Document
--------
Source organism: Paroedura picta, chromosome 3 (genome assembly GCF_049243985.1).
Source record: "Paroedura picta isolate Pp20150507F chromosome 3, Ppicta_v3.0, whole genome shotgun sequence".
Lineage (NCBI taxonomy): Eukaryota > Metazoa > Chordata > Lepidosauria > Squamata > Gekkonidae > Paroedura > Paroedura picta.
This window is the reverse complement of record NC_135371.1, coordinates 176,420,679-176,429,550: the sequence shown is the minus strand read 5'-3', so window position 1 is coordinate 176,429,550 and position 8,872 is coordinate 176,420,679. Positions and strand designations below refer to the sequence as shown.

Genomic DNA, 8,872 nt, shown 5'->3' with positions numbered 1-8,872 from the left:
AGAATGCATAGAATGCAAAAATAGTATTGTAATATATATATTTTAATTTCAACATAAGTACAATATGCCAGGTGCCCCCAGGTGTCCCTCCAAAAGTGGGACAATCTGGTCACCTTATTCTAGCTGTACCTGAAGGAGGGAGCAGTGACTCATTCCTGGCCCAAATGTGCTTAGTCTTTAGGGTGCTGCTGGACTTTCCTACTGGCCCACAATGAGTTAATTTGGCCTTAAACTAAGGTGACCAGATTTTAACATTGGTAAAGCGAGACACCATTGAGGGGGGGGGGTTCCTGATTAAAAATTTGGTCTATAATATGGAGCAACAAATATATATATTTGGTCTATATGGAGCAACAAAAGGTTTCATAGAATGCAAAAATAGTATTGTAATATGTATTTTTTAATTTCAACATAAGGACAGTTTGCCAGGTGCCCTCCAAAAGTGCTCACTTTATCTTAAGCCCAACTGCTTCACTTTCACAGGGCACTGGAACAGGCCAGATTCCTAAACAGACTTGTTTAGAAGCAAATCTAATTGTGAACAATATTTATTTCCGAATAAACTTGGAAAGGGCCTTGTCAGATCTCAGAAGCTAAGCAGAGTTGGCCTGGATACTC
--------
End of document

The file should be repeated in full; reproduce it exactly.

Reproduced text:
Source organism: Paroedura picta, chromosome 3 (genome assembly GCF_049243985.1).
Source record: "Paroedura picta isolate Pp20150507F chromosome 3, Ppicta_v3.0, whole genome shotgun sequence".
Lineage (NCBI taxonomy): Eukaryota > Metazoa > Chordata > Lepidosauria > Squamata > Gekkonidae > Paroedura > Paroedura picta.
This window is the reverse complement of record NC_135371.1, coordinates 176,420,679-176,429,550: the sequence shown is the minus strand read 5'-3', so window position 1 is coordinate 176,429,550 and position 8,872 is coordinate 176,420,679. Positions and strand designations below refer to the sequence as shown.

Genomic DNA, 8,872 nt, shown 5'->3' with positions numbered 1-8,872 from the left:
AGAATGCATAGAATGCAAAAATAGTATTGTAATATATATATTTTAATTTCAACATAAGTACAATATGCCAGGTGCCCCCAGGTGTCCCTCCAAAAGTGGGACAATCTGGTCACCTTATTCTAGCTGTACCTGAAGGAGGGAGCAGTGACTCATTCCTGGCCCAAATGTGCTTAGTCTTTAGGGTGCTGCTGGACTTTCCTACTGGCCCACAATGAGTTAATTTGGCCTTAAACTAAGGTGACCAGATTTTAACATTGGTAAAGCGAGACACCATTGAGGGGGGGGGGTTCCTGATTAAAAATTTGGTCTATAATATGGAGCAACAAATATATATATTTGGTCTATATGGAGCAACAAAAGGTTTCATAGAATGCAAAAATAGTATTGTAATATGTATTTTTTAATTTCAACATAAGGACAGTTTGCCAGGTGCCCTCCAAAAGTGCTCACTTTATCTTAAGCCCAACTGCTTCACTTTCACAGGGCACTGGAACAGGCCAGATTCCTAAACAGACTTGTTTAGAAGCAAATCTAATTGTGAACAATATTTATTTCCGAATAAACTTGGAAAGGGCCTTGTCAGATCTCAGAAGCTAAGCAGAGTTGGCCTGGATACTC